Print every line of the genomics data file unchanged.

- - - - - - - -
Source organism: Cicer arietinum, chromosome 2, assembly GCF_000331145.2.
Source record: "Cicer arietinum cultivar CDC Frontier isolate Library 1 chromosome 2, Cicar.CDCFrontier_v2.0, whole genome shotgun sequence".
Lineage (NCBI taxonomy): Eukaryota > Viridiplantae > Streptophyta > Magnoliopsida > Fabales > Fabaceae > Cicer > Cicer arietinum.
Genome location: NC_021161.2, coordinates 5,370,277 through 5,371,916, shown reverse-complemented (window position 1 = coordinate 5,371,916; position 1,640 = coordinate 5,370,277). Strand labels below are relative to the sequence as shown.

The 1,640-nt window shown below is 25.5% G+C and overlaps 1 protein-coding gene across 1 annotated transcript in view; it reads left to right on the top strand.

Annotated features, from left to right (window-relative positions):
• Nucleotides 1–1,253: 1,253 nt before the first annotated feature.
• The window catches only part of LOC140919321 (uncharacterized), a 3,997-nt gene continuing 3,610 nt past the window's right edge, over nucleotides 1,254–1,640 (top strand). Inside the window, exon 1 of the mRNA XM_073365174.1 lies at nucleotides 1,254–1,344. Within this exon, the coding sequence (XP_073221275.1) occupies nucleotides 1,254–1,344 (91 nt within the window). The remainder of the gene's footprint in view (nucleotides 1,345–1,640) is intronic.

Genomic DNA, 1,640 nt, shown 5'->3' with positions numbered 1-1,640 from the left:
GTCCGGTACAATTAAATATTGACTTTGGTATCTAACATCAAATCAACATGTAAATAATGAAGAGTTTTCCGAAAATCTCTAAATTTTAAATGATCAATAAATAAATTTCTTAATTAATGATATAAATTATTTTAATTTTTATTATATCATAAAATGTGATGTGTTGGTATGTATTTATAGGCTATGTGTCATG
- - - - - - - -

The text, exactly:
Source organism: Cicer arietinum, chromosome 2, assembly GCF_000331145.2.
Source record: "Cicer arietinum cultivar CDC Frontier isolate Library 1 chromosome 2, Cicar.CDCFrontier_v2.0, whole genome shotgun sequence".
Lineage (NCBI taxonomy): Eukaryota > Viridiplantae > Streptophyta > Magnoliopsida > Fabales > Fabaceae > Cicer > Cicer arietinum.
Genome location: NC_021161.2, coordinates 5,370,277 through 5,371,916, shown reverse-complemented (window position 1 = coordinate 5,371,916; position 1,640 = coordinate 5,370,277). Strand labels below are relative to the sequence as shown.

The 1,640-nt window shown below is 25.5% G+C and overlaps 1 protein-coding gene across 1 annotated transcript in view; it reads left to right on the top strand.

Annotated features, from left to right (window-relative positions):
• Nucleotides 1–1,253: 1,253 nt before the first annotated feature.
• The window catches only part of LOC140919321 (uncharacterized), a 3,997-nt gene continuing 3,610 nt past the window's right edge, over nucleotides 1,254–1,640 (top strand). Inside the window, exon 1 of the mRNA XM_073365174.1 lies at nucleotides 1,254–1,344. Within this exon, the coding sequence (XP_073221275.1) occupies nucleotides 1,254–1,344 (91 nt within the window). The remainder of the gene's footprint in view (nucleotides 1,345–1,640) is intronic.

Genomic DNA, 1,640 nt, shown 5'->3' with positions numbered 1-1,640 from the left:
GTCCGGTACAATTAAATATTGACTTTGGTATCTAACATCAAATCAACATGTAAATAATGAAGAGTTTTCCGAAAATCTCTAAATTTTAAATGATCAATAAATAAATTTCTTAATTAATGATATAAATTATTTTAATTTTTATTATATCATAAAATGTGATGTGTTGGTATGTATTTATAGGCTATGTGTCATG